Compost · Garden · Plants

Gutter Garden

Last summer, YC and I built a lovely little pergola in my backyard, an extension of a free standing swing that was already in place. The pergola definitely has character. We used some new lumber and an old 12′ 6×6 post that we found behind my shed. We (thought) we were very careful about measuring heights and holes and leveling all of the lumber meticulously, but it turns out we should have leveled the ground too. So now the back left corner sits about an inch or two lower than any of the other corners, but it’s a lovely little pergola, we made it ourselves, and anyways once the evergreen wisteria takes over the back wall of it, you won’t be able to tell.

When we built it, the new lumber we used was cheap and warped, so we had to lay the rafters down flat just to sink the screws into them, securing them to the cross beams. This was great though because it left us with more shade and an easier build. And, although we didn’t know it then, the perfect place to build a gutter garden, with it’s long, flat sturdy beams, plenty of support, and exposure to the sun.


“What exactly is a gutter garden?” you may ask. Quite simply, they’re gutters, hung between two posts, and often the gutters are stacked one on top of the other, with a foot or two of space in between. You can then fill them with gravel and soil and plant things in them. Our gutter garden is a little different. I’m building it more simply by just laying the gutters on the pergola rafters and securing them. I have four 5′ sections of 5″-wide aluminum gutter (I didn’t want to get plastic because I wasn’t sure if they were BPA-free). When I went to Lowes to buy them, I asked if they could cut the 10′-long gutters in half for me. The guy working there said he couldn’t but that I could cut them with wire cutters, using the wire cutters like scissors. Not true, at least not with the type of wire cutters I have, which have short and stubby blades. But I did use them to make a little starter cut, and then carefully rip the aluminum with my hands. It didn’t look great, but hey, it worked.



After I had cut two five-foot sections, I put the endcaps on, adding a little Gorilla Glue on the outside seam for good measure, particularly at the endcap of the ripped side. I drilled a couple of holes in the bottom for drainage, then I got ready to mount it on to the top of my pergola. I decided to put it on the side closest to the fence and farthest from the house for a couple of reasons. First, that side isn’t shaded as much by the water oak growing adjacent to the pergola. Second, the Lady Banks Rose has taken over the side of the pergola closest to the house, and I wanted to keep the gutter gardens farther away from it. And lastly, we hung rungs between the back posts of the pergola. The hens love to roost on them, and they act as a ladder for being able to climb up on the pergola to grab a head of lettuce.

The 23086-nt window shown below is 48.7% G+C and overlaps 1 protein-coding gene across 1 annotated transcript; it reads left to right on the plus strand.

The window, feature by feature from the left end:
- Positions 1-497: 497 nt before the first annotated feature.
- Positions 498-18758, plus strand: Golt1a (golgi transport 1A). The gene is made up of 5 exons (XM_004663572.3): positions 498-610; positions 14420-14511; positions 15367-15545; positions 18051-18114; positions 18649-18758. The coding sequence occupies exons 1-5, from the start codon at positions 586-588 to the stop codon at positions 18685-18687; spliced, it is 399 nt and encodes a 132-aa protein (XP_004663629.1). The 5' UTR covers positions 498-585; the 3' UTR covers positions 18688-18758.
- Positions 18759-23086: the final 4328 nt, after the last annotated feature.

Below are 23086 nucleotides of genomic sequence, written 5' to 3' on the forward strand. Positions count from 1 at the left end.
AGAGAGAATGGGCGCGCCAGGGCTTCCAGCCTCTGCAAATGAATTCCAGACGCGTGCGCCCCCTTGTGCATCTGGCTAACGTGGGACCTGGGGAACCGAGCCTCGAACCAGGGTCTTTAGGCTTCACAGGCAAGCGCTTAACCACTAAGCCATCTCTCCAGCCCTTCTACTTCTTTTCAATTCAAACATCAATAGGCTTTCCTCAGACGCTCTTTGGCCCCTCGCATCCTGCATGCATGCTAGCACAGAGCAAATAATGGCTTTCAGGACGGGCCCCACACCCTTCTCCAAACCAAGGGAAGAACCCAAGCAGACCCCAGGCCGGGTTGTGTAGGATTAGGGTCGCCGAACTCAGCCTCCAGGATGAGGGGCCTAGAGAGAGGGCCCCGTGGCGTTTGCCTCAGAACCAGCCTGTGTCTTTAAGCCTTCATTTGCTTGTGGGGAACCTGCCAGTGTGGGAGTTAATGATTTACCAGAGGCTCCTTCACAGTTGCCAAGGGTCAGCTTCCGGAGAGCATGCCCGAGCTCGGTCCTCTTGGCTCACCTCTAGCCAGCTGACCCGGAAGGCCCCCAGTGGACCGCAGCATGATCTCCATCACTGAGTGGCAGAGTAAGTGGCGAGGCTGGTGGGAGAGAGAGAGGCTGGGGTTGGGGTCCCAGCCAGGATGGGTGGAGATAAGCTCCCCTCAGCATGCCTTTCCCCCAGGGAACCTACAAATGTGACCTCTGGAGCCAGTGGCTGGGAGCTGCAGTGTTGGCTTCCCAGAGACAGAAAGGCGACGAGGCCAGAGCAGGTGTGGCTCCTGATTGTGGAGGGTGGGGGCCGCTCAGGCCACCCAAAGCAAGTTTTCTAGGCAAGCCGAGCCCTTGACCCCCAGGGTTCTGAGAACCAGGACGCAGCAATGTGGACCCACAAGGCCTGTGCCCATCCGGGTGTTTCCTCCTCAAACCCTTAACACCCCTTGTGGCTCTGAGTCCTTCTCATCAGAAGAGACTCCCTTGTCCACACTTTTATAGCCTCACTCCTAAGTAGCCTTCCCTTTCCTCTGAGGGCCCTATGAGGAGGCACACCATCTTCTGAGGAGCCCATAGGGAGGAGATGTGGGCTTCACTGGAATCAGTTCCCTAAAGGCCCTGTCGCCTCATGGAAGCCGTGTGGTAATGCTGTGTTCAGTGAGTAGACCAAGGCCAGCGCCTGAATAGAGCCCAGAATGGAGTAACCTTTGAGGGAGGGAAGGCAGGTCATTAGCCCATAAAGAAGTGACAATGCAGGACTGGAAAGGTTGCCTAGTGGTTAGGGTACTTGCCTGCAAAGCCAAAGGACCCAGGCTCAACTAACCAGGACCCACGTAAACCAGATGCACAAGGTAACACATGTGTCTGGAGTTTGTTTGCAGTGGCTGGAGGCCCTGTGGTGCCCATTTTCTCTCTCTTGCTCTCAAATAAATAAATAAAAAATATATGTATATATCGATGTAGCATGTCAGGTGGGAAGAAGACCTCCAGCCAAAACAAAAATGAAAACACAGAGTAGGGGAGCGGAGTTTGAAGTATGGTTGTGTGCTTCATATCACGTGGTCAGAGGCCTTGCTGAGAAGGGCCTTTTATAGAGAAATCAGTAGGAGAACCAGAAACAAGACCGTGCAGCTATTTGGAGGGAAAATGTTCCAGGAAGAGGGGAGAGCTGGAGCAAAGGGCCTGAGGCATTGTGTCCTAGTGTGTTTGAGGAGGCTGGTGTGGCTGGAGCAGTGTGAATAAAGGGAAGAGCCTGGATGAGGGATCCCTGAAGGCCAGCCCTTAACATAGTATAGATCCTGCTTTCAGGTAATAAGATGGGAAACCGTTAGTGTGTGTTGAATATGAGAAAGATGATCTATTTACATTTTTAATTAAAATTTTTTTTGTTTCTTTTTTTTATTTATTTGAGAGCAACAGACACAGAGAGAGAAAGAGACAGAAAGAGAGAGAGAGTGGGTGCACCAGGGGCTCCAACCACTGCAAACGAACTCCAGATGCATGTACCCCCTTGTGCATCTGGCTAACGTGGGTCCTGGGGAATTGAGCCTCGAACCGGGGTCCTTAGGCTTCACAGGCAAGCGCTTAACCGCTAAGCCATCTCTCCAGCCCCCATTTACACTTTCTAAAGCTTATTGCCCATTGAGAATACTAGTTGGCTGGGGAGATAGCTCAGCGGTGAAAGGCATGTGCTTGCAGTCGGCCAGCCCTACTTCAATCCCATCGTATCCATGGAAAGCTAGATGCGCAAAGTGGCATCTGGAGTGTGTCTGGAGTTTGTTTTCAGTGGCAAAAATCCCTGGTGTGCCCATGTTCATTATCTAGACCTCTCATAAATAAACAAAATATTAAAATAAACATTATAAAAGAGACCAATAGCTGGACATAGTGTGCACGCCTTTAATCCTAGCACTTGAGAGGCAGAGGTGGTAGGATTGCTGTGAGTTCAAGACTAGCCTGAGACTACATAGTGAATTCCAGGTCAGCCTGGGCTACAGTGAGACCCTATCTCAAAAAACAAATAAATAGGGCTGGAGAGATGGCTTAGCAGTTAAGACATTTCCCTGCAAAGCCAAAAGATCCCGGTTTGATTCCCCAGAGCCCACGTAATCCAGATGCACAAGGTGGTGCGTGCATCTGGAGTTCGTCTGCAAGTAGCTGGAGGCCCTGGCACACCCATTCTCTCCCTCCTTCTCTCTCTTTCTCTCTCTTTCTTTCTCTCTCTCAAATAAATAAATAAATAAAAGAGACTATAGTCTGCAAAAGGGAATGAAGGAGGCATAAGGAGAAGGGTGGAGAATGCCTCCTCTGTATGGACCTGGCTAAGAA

I attached each five-foot section of gutter using three 1″ screws after first drilling pilot holes through the metal and wood.


That was the easy part. Next, I filled up a pail with pebbles and gravel, hoisted it up on the pergola beam and climbed on top. I put a layer of gravel in the bottom of the gutter for drainage.


Then, I mixed up some yard dirt with some rich compost. I made sure I got a lot of worms from the garden in my soil since it’ll be nearly impossible to get a worm population started up there without bringing them up there myself. It was maybe not the best idea I had, climbing up a 10′ pergola alone, camera in one hand, giant bucket of pebbles and then of dirt in the other, hand trowel stuck under my arm, chickens at my feet. But after much panting and pushing and shoving of the bucket, everything made it to the top of the pergola. Except the chickens. I spread a good thick layer of dirt and compost on top of the pebbles. I also put one of those brackets in the middle to keep the sides from buckling out with the weight and volume of the gravel and soil. (If you decide to go with plastic gutters, be aware that the kind you’re using may have brackets that fit on the outside, so don’t forget to bracket your gutter up before attaching it to the wood.



Tomorrow, I’ll finish up the other gutters and then seed them all with lettuce and spinach and other leafy things. I’ve had very little luck growing leafy vegetables, and I’m hoping the distance from ground bugs and critters as well as the relative amount of shade of the pergola compared to the garden boxes will help me out on this one.

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